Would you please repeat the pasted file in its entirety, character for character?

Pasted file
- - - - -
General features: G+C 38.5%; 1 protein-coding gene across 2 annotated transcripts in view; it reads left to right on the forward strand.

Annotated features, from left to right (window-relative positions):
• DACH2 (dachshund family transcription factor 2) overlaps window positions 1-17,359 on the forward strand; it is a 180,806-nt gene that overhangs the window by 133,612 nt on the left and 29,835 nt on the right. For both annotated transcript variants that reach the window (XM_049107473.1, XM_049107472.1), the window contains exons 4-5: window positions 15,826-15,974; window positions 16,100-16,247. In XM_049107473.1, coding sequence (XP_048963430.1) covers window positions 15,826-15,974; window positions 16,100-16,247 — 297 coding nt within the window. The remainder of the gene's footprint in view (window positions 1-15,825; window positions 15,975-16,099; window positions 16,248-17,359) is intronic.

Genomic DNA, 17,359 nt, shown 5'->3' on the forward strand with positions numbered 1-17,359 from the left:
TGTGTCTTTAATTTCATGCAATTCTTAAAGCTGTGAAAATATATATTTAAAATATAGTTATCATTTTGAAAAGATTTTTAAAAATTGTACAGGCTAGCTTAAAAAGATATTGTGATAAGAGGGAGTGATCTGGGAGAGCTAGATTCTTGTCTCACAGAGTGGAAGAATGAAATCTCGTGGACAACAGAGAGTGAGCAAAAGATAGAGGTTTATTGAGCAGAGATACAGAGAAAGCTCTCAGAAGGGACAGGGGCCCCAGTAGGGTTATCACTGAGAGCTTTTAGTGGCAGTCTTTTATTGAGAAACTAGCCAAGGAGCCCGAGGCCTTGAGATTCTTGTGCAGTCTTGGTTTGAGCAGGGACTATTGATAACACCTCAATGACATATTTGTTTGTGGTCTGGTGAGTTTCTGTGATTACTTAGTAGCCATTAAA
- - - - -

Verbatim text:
General features: G+C 38.5%; 1 protein-coding gene across 2 annotated transcripts in view; it reads left to right on the forward strand.

Annotated features, from left to right (window-relative positions):
• DACH2 (dachshund family transcription factor 2) overlaps window positions 1-17,359 on the forward strand; it is a 180,806-nt gene that overhangs the window by 133,612 nt on the left and 29,835 nt on the right. For both annotated transcript variants that reach the window (XM_049107473.1, XM_049107472.1), the window contains exons 4-5: window positions 15,826-15,974; window positions 16,100-16,247. In XM_049107473.1, coding sequence (XP_048963430.1) covers window positions 15,826-15,974; window positions 16,100-16,247 — 297 coding nt within the window. The remainder of the gene's footprint in view (window positions 1-15,825; window positions 15,975-16,099; window positions 16,248-17,359) is intronic.

Genomic DNA, 17,359 nt, shown 5'->3' on the forward strand with positions numbered 1-17,359 from the left:
TGTGTCTTTAATTTCATGCAATTCTTAAAGCTGTGAAAATATATATTTAAAATATAGTTATCATTTTGAAAAGATTTTTAAAAATTGTACAGGCTAGCTTAAAAAGATATTGTGATAAGAGGGAGTGATCTGGGAGAGCTAGATTCTTGTCTCACAGAGTGGAAGAATGAAATCTCGTGGACAACAGAGAGTGAGCAAAAGATAGAGGTTTATTGAGCAGAGATACAGAGAAAGCTCTCAGAAGGGACAGGGGCCCCAGTAGGGTTATCACTGAGAGCTTTTAGTGGCAGTCTTTTATTGAGAAACTAGCCAAGGAGCCCGAGGCCTTGAGATTCTTGTGCAGTCTTGGTTTGAGCAGGGACTATTGATAACACCTCAATGACATATTTGTTTGTGGTCTGGTGAGTTTCTGTGATTACTTAGTAGCCATTAAA